Newsletter compiled by Jon Munshaw.

Good afternoon, Talos readers.

Microsoft released its monthly security update this week, disclosing 83 vulnerabilities across its suite of products to kickoff 2021. Our blog post has the most important vulnerabilities you need to know about, along with our released Snort rules to keep your network protected. users will also want to check out the list of our new Content and Threat Categories that will provide you with sufficient intelligence details to allow you to make informed decisions to protect your network without disrupting your organization’s productivity.

Upcoming public engagements with Talos

Title: “The Crimeware Arms Race: Modern Techniques in Malware Armoring and Evasion”

Event: CactusCon

Date: Feb. 6 - 7

Speakers: Edmund Brumaghin and Nick Biasini

Overview: As the volume of malware samples in the wild has continued to explode in recent years, a lot of effort has been put into the development of automated analysis platforms. These platforms typically execute files in controlled environments to observe their behavior and determine if the file is benign or malicious. As the use of these technologies has increased, adversaries have invested significant resources in developing techniques to circumvent automated analysis and evade detection. Malware developers are also implementing various techniques to make analysis more difficult. Modern botnets have begun leveraging new technologies to make their infrastructure more resilient to disruption by security organizations and law enforcement. This presentation will describe the latest techniques employed by adversaries to evade analysis and detection. It will also cover the new technologies being leveraged to establish C2 communications channels that are resilient against intervention by the security industry and law enforcement. We will discuss specific examples and walk through detailed case studies where these techniques are being employed, as well as how to defend against them more effectively.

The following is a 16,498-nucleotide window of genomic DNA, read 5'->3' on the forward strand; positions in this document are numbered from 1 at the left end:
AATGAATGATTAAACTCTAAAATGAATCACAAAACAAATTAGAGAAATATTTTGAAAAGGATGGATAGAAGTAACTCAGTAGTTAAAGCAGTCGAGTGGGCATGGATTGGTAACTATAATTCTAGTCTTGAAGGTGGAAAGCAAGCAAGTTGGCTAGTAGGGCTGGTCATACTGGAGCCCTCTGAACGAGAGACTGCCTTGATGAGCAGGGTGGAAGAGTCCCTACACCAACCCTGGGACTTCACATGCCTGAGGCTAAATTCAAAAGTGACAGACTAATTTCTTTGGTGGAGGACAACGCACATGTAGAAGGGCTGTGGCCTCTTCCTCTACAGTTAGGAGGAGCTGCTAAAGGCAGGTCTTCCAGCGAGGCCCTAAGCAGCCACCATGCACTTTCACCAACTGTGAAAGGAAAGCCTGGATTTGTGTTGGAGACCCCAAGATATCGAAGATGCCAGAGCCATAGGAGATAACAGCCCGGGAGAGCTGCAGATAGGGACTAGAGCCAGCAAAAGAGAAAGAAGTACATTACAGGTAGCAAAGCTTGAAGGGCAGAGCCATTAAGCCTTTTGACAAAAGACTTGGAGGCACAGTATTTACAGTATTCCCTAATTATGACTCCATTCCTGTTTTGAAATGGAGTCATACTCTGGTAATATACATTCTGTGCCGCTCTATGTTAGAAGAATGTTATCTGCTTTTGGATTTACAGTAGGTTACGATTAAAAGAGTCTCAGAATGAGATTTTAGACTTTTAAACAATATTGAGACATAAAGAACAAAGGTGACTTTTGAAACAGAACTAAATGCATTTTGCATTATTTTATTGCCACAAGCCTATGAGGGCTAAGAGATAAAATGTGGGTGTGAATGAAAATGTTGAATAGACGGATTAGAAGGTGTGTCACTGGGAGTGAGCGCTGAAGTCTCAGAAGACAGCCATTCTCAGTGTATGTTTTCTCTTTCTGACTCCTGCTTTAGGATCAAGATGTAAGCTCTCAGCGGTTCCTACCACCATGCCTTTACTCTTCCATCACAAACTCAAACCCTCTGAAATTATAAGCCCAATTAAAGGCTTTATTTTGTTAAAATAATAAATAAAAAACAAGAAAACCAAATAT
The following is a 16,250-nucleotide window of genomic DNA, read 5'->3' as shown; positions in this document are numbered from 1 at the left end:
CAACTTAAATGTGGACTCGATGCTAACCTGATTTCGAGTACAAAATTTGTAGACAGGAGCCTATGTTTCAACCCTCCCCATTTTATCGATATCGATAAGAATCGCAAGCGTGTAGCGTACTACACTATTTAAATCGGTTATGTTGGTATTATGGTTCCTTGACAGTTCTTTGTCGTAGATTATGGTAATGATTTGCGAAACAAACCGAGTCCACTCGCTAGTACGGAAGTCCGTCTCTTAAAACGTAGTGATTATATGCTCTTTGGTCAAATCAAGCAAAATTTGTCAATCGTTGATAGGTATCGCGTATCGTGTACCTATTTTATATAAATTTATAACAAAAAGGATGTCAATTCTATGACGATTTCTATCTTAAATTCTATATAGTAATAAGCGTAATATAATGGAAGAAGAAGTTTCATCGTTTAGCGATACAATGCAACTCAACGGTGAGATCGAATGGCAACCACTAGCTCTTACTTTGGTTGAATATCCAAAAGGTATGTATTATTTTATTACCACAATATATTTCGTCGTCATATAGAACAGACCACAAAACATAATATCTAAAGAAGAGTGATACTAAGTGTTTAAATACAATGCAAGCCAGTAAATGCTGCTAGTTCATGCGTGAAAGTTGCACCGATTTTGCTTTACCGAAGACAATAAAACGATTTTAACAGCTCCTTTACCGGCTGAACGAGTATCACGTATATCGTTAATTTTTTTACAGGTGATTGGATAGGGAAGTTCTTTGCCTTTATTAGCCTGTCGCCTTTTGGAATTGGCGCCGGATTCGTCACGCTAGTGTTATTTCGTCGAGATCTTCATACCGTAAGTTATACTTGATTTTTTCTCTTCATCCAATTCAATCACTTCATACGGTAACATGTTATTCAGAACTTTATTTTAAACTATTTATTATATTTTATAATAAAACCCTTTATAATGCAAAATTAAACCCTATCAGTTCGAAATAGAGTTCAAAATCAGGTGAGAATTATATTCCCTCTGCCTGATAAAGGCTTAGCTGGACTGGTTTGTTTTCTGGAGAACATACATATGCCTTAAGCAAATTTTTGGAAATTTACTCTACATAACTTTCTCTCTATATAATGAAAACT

Cybersecurity week in review

  • Parler, a controversial right-leaning app, was removed from major app stores and dropped by Amazon Web Services over its role in a mob on the U.S. Capitol building last week. In the wake of the bans, a security researcher scraped 70 TBs of data from the app, showing anyone could access users’ driver's license photos and more.
  • The data leak also included full posts users made. For many users, these included threats of violence, which could follow many users for years to come.
  • There are many cybersecurity questions left unanswered after the mob on the Capitol last week. Participants in the riot had physical access to many Congressional devices and some laptops are still unaccounted for.
  • Facebook says it took down a Russian-linked disinformation campaign running out of Ukraine. The social media site said the malicious users created fake profiles and groups posing as legitimate news organizations to spread intentionally misleading or false information.
  • A postcard sent to the CEO of cybersecurity company FireEye could be another look into the SolarWinds campaign. The note referenced knowledge of the wide-ranging attack, which wasn’t publicly disclosed until last month.
  • President-elect Joe Biden plans to elevate two cybersecurity-related positions to senior White House posts. The roles were given a lower priority during the Trump administration.
  • The U.S. Department of Defense paused a $2 billion cybersecurity program at the Pentagon, citing new information discovered after the SolarWinds campaign. The effort is supposed to consist of consolidating networks and detecting network intrusions.